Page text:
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How to Become a Veterinary Technician

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Veterinary technicians offer assistance to veterinarians and their offices. Vet techs enjoy a variety of responsibilities, including assisting veterinarians with animal care during sick visits or handling samples or labs in more research or clinical settings. It’s a rewarding career for those who love animals.

This article provides an overview of the job outlook, certification requirements and educational pathways for an aspiring veterinary technician.

What Does a Veterinary Technician Do?

A veterinarian technician works under the supervision of a licensed veterinarian. They typically work in practices that care for cats and dogs but may also work with mice, cattle, primates or other animals. Some veterinary technicians specialize in a discipline such as anesthesia, emergency care, dentistry or zoological medicine. 

Vet tech responsibilities may include performing tests, analyzing samples and preparing vaccines in a lab environment to diagnose and treat disease in animals. Other times they work in a private clinical practice where they take on some responsibility of talking to and educating pet owners. They may assist veterinarians with surgical procedures or projects like biomedical research. They are responsible for the human treatment of animals in research-related jobs.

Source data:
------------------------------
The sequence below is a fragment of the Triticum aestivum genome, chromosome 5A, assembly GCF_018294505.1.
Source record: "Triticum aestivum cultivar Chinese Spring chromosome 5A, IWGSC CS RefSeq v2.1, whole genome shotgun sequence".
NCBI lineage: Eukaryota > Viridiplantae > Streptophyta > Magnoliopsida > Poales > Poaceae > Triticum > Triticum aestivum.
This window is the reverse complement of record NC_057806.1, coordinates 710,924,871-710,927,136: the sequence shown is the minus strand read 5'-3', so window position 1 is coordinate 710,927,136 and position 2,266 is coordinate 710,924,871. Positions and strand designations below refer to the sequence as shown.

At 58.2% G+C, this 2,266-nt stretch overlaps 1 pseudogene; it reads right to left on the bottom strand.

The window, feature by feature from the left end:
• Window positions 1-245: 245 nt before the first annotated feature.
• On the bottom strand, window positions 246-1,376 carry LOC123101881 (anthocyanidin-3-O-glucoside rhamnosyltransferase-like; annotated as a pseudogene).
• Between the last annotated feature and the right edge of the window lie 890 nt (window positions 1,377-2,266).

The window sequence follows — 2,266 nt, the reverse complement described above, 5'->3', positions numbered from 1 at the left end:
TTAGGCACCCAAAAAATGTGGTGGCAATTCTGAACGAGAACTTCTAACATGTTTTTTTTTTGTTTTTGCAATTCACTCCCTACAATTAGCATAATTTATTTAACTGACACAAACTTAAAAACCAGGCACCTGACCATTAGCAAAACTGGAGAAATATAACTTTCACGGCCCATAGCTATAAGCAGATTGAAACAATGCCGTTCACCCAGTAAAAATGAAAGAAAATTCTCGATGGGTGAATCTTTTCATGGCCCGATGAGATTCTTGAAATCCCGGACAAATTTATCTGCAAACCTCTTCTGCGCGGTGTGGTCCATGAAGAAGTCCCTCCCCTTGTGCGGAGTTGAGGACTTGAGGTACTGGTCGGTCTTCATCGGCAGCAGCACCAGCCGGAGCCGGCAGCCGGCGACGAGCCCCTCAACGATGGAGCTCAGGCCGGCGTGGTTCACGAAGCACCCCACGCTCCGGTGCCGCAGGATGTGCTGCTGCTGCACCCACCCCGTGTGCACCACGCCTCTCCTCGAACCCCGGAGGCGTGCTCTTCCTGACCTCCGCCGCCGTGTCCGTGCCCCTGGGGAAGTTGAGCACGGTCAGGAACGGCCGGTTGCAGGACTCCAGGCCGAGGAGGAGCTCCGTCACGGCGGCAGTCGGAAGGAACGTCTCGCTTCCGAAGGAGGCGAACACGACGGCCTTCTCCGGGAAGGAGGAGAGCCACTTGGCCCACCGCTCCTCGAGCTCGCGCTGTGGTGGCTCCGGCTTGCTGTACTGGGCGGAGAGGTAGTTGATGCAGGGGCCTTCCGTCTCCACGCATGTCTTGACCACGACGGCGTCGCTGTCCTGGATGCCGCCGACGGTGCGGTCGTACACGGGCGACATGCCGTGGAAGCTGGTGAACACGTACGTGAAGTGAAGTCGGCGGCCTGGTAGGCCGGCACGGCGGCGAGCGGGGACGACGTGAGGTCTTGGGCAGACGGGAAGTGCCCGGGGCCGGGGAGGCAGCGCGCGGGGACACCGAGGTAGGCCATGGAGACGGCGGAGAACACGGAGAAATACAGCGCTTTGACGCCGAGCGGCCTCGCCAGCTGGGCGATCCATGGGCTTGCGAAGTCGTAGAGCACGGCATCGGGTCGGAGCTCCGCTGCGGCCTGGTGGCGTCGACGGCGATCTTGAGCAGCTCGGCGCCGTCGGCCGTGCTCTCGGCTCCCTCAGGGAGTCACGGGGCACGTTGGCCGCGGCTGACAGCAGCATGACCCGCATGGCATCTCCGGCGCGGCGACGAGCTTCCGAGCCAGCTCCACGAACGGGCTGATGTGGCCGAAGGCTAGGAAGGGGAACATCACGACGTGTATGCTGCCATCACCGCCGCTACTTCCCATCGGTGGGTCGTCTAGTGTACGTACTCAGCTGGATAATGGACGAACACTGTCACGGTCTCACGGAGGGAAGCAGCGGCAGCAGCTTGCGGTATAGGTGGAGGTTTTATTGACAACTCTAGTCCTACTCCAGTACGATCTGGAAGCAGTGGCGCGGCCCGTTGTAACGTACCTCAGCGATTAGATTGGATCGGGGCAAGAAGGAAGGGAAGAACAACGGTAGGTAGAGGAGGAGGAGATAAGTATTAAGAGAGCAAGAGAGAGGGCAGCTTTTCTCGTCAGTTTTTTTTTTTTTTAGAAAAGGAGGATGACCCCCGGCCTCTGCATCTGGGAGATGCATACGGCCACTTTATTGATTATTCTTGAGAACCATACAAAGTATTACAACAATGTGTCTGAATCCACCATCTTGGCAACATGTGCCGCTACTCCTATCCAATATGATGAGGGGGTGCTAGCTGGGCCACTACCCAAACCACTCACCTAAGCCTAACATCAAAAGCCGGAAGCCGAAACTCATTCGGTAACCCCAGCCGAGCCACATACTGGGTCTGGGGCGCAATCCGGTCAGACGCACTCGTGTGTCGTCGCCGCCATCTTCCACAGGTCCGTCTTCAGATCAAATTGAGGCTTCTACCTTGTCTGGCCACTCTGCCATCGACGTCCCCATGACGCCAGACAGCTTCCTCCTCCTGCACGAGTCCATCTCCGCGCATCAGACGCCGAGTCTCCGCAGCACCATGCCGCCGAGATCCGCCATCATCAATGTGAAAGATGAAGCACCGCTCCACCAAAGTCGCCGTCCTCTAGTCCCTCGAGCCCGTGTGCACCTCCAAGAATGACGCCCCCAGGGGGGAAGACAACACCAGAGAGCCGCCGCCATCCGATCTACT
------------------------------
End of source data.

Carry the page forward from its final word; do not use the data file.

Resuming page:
Veterinary technician’s are responsible for the hands-on care of animals under the supervision of a licensed vet. Some of these tasks include observing sick animals, providing emergency first aid, administering anesthesia, vaccines and medication, taking x-rays and collecting blood and urinalysis samples, and preparing surgery stations and instruments. 

Veterinary technicians write down their observations, updates to a pet’s care plan and notes on their progress in an animal’s medical file. They should be comfortable observing, notating, transcribing and maintaining both written and electronic records. They should be able to communicate their findings to important people including their managing veterinarian. They may also be asked to help maintain an office’s records, drug inventory and laboratory equipment. 

In general, these are some core traits that may be in a vet tech job description: 

  • Communication skills: you need to be able to talk to supervisors and animal owners.